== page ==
Childhood & Early Life
Lafayette Ronald Hubbard was born on March 13, 1911, in Nebraska. His mother, Ledora May, was a teacher, and his father, Harry Ross Hubbard, was a naval officer with the ‘United States Navy.’ He was the only child of his parents.
As a child, L Ron Hubbard was active in the ‘Boy Scouts.’ He earned the rank of ‘Eagle Scout’ before turning 13. He attended the ‘Queen Anne High School’ in Seattle and then enrolled at the ‘Helena High School.’ While in school, Hubbard was inclined toward writing but failed to score good grades. According to his parents’ wishes, Hubbard appeared for the ‘Naval Academy’ entrance examination. However, he failed to qualify.
In 1930, Hubbard graduated from the ‘Woodward School for Boys.’ He then attended the ‘George Washington University’ and studied civil engineering for two years. During his university days, Hubbard organized a sailing expedition to the Caribbean. The aim of the mission was to discover specimens and exhibits for museums. The expedition was hit by bad weather and financial crisis. It was a complete failure.
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During the 1930s, L Ron Hubbard started his career as a writer. He worked for the ‘George Washington University’ student newspaper, ‘The University Hatchet.’ He wrote for pulp-fiction magazines, using various pseudonyms. Hubbard’s stories covered genres such as mystery, science-fiction, romance, and horror.
In 1937, Hubbard published his first full-length novel, ‘Buckskin Brigades.’ He wrote several stories and novelettes for science-fiction magazines such as the ‘Unknown’ and the ‘Astounding Science Fiction.’ His stories ‘Fear,’ ‘Final Blackout,’ and ‘Typewriter in the Sky’ were appreciated by the public. In 1938, he wrote the script for the movie series ‘The Secret of Treasure Island.’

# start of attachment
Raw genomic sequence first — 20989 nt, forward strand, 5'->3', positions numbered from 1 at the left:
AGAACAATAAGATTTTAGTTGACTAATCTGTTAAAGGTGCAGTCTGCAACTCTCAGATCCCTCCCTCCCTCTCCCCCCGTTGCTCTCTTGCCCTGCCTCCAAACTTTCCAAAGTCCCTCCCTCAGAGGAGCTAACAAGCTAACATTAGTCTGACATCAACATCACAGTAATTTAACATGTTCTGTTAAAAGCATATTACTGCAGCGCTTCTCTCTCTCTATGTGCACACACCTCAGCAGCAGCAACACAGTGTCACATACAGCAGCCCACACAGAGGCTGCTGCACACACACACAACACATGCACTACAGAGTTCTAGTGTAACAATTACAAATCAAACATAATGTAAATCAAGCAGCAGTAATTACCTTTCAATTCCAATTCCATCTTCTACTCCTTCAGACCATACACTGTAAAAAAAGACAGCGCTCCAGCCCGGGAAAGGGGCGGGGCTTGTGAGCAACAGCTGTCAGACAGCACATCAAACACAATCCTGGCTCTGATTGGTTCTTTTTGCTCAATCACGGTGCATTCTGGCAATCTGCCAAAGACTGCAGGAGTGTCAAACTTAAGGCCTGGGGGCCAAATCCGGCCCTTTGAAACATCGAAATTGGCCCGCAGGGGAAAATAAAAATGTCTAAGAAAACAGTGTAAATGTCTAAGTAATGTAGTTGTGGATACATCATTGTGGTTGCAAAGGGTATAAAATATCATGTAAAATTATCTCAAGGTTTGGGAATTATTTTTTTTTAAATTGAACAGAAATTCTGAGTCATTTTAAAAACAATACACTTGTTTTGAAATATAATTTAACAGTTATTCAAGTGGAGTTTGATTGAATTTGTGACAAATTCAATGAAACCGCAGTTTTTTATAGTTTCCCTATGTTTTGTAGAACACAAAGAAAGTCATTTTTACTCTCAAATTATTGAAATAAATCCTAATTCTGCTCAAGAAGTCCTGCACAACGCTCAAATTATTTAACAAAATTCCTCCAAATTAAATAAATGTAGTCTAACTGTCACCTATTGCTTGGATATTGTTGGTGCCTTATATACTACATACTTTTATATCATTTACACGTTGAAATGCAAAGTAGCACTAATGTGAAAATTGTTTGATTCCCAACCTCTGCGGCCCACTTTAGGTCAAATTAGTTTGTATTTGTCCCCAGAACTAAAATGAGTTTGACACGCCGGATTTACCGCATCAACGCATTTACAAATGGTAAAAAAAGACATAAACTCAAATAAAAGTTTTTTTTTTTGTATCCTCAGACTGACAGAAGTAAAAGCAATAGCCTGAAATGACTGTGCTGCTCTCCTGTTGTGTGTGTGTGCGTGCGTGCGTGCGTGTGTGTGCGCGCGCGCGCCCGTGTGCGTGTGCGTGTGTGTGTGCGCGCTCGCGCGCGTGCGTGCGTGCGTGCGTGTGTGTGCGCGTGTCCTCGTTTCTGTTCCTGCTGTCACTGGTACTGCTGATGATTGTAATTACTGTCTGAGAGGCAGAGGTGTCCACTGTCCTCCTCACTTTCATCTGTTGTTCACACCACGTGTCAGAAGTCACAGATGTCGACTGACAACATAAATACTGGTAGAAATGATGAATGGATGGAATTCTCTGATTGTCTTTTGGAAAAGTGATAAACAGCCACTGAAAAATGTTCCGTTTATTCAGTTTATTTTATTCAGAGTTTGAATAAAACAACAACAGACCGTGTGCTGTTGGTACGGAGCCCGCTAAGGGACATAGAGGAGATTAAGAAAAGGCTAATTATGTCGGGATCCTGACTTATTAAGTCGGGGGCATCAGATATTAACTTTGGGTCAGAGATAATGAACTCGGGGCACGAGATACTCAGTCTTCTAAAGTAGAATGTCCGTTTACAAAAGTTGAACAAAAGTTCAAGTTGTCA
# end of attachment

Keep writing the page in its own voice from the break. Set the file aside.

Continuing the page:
In 1938, Hubbard authored a manuscript, ‘Excalibur,’ in which he intended to outline the basic principles of human existence. According to Hubbard, he was inspired to write the book during a surgery, during which he had “died” for eight minutes. Records showed that Hubbard was referring to a dental extraction done using a chemical, which had hallucinogenic effects. He believed that this book, if published, would revolutionize theories of human life. Hubbard tried to publish his book, but there were no takers. Later, the unpublished manuscript became a part of Scientology texts.
In 1940, Hubbard joined ‘The Explorers Club’ and led an expedition to Alaska. The expedition was a failure. After returning, Hubbard applied to join the ‘United States Navy.’ In 1941, he was commissioned as a lieutenant in the ‘US Naval Reserve.’ He commanded two anti-submarine vessels for brief periods. Hubbard was found to be lacking the judgement and co-operation needed for a commander. Besides, he suffered from health issues such as duodenal ulcer and reduced vision. In 1946, Hubbard was transferred to inactive duty, and in 1950, he resigned.
In 1945, Hubbard moved in with engineer and occultist Jack Parsons. Hubbard was influenced by the magical practices followed by Parsons. They collaborated on developing the ‘Babalon Working,’ a sex magic ritual. Hubbard befriended Parson’s girlfriend, Sara, and they eventually got married. Hubbard and Sara formed a partnership, in which Parsons invested his entire savings. Due to an alleged fraud by Hubbard, the friendship fell apart. The couple soon moved out from Parsons’s mansion.
In 1948, Hubbard moved to Savannah, Georgia. He volunteered to help patients in mental hospitals, with his unique counseling techniques. This led to the development of a new branch of psychology, which he called Dianetics. Dianetics stated that the human brain was capable of recording every event in the life of an individual and that this could later trigger mental or physical problems. It also stated that through the process of “auditing,” traces of memory in the brain could be removed. Thus, a person, after “auditing,” would be completely cured of all illnesses. Dianetics believed that the mind could completely rule the body.